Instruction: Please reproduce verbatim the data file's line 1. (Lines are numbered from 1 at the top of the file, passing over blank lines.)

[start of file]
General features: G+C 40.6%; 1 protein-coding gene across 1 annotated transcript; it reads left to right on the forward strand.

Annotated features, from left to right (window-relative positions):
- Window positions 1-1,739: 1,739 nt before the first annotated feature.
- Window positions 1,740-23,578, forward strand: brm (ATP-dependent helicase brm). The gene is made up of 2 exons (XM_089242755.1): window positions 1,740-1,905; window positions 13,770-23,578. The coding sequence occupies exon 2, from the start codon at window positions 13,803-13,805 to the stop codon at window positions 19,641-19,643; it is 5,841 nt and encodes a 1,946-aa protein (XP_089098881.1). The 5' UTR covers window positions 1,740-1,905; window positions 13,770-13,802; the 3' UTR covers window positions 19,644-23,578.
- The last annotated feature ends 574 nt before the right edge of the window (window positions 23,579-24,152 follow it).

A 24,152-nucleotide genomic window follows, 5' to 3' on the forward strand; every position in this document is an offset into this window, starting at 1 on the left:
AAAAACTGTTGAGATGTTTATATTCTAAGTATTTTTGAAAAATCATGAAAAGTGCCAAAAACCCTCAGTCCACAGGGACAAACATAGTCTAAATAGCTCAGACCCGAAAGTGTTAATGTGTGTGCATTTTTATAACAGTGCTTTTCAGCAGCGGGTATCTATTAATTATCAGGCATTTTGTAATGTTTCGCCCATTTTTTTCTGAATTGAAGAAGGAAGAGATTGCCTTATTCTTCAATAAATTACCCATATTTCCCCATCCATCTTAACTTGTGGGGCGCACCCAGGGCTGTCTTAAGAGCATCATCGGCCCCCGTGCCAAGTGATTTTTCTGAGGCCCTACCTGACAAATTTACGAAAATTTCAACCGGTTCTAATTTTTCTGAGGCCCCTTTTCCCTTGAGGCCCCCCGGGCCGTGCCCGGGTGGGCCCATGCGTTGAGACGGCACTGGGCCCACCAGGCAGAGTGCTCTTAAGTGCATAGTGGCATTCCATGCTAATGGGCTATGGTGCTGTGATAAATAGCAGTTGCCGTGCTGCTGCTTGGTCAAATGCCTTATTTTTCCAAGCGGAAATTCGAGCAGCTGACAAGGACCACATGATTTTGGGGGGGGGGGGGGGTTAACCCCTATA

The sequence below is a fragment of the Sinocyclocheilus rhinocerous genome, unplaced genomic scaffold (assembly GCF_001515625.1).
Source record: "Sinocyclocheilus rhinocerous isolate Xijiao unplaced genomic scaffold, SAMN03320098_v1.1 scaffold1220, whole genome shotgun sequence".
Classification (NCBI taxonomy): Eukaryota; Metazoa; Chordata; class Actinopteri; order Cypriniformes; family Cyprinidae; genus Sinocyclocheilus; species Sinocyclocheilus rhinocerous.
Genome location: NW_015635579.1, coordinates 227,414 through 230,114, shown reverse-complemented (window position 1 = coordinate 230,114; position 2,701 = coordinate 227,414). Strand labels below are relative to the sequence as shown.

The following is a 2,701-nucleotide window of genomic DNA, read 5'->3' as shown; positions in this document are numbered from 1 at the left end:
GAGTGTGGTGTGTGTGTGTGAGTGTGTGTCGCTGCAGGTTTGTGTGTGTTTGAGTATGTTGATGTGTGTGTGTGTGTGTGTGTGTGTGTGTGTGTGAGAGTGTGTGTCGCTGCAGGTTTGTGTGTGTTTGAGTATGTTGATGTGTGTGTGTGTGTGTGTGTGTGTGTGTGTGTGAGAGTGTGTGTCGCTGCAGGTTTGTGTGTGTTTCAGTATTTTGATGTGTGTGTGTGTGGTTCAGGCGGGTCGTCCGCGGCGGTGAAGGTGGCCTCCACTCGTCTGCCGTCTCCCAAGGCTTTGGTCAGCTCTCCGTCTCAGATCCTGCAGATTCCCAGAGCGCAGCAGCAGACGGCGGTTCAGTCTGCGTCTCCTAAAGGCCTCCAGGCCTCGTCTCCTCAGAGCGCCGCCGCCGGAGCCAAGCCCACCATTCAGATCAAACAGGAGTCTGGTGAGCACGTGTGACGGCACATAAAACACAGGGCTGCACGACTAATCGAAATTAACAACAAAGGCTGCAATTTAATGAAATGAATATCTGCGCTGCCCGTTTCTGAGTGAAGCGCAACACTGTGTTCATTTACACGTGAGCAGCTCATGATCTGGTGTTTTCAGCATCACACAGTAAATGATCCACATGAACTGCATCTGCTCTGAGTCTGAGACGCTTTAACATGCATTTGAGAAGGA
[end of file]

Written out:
General features: G+C 40.6%; 1 protein-coding gene across 1 annotated transcript; it reads left to right on the forward strand.